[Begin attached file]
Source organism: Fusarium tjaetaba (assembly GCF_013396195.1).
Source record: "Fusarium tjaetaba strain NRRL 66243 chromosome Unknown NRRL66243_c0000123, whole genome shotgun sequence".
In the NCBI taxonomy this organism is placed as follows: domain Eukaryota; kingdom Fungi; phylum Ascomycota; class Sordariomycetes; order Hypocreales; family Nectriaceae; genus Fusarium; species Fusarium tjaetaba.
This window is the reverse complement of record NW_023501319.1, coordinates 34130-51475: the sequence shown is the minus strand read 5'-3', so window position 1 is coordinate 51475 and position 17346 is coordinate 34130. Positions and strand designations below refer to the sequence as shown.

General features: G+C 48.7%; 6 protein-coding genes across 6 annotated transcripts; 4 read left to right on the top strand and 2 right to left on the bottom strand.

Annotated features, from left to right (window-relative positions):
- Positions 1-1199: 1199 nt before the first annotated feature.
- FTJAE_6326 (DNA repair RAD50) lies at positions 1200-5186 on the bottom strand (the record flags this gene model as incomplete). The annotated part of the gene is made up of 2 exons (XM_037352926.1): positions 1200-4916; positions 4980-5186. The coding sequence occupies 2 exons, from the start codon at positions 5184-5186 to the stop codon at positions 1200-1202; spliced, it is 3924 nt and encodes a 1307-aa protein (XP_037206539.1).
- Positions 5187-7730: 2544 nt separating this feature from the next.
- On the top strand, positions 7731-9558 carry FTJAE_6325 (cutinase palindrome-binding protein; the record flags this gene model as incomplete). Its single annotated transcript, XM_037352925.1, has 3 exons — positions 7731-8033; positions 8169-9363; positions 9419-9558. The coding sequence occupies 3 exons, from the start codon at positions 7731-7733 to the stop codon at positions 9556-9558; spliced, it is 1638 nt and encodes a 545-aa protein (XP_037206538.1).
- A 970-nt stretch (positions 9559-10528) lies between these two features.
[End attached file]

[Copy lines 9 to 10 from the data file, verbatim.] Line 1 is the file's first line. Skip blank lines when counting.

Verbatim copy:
- Positions 5187-7730: 2544 nt separating this feature from the next.
- On the top strand, positions 7731-9558 carry FTJAE_6325 (cutinase palindrome-binding protein; the record flags this gene model as incomplete). Its single annotated transcript, XM_037352925.1, has 3 exons — positions 7731-8033; positions 8169-9363; positions 9419-9558. The coding sequence occupies 3 exons, from the start codon at positions 7731-7733 to the stop codon at positions 9556-9558; spliced, it is 1638 nt and encodes a 545-aa protein (XP_037206538.1).